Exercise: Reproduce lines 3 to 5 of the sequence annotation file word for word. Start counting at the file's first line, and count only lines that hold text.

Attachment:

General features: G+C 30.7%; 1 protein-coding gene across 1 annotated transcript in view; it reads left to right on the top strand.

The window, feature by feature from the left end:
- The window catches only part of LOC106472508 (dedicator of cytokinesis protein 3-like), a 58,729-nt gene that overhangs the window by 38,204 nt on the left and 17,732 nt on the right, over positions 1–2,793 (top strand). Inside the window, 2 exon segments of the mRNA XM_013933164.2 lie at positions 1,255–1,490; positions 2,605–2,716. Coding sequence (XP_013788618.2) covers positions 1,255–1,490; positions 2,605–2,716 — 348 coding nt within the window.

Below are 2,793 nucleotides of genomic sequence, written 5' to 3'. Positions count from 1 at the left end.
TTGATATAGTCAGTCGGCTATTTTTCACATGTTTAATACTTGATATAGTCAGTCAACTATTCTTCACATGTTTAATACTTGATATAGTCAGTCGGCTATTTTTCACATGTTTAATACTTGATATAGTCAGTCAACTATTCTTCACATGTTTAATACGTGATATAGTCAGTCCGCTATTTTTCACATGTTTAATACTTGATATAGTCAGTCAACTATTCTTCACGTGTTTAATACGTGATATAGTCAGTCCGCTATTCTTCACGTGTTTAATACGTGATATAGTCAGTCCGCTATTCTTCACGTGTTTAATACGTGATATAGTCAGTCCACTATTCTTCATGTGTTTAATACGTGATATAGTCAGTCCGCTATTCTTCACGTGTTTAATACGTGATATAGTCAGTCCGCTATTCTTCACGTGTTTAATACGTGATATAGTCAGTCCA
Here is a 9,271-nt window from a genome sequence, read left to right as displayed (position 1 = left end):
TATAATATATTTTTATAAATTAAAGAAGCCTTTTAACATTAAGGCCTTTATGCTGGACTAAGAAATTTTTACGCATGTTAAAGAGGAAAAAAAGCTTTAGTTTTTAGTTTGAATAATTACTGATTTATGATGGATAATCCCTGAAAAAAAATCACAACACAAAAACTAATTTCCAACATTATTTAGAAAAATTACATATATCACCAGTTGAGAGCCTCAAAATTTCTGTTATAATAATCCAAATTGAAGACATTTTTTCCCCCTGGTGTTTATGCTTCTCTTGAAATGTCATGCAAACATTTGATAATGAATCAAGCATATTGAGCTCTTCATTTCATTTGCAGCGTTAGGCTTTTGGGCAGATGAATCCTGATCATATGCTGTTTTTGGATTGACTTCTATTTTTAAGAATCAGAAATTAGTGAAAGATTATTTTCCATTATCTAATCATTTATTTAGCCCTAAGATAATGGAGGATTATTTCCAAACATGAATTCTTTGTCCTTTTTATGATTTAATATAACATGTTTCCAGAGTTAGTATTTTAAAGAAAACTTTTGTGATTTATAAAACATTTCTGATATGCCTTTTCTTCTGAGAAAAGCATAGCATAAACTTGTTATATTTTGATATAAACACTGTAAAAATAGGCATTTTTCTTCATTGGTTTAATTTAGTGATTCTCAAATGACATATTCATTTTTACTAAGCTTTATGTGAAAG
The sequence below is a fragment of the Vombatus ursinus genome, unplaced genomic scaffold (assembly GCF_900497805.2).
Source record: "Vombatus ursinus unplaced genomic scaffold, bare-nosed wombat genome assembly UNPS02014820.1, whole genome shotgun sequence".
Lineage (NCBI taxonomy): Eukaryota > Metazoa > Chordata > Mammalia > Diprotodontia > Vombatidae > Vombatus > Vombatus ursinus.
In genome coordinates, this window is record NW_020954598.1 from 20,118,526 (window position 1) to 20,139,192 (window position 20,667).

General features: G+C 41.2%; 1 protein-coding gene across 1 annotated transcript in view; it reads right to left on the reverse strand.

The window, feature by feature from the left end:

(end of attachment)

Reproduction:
- The window catches only part of LOC106472508 (dedicator of cytokinesis protein 3-like), a 58,729-nt gene that overhangs the window by 38,204 nt on the left and 17,732 nt on the right, over positions 1–2,793 (top strand). Inside the window, 2 exon segments of the mRNA XM_013933164.2 lie at positions 1,255–1,490; positions 2,605–2,716. Coding sequence (XP_013788618.2) covers positions 1,255–1,490; positions 2,605–2,716 — 348 coding nt within the window.

Below are 2,793 nucleotides of genomic sequence, written 5' to 3'. Positions count from 1 at the left end.
TTGATATAGTCAGTCGGCTATTTTTCACATGTTTAATACTTGATATAGTCAGTCAACTATTCTTCACATGTTTAATACTTGATATAGTCAGTCGGCTATTTTTCACATGTTTAATACTTGATATAGTCAGTCAACTATTCTTCACATGTTTAATACGTGATATAGTCAGTCCGCTATTTTTCACATGTTTAATACTTGATATAGTCAGTCAACTATTCTTCACGTGTTTAATACGTGATATAGTCAGTCCGCTATTCTTCACGTGTTTAATACGTGATATAGTCAGTCCGCTATTCTTCACGTGTTTAATACGTGATATAGTCAGTCCACTATTCTTCATGTGTTTAATACGTGATATAGTCAGTCCGCTATTCTTCACGTGTTTAATACGTGATATAGTCAGTCCGCTATTCTTCACGTGTTTAATACGTGATATAGTCAGTCCA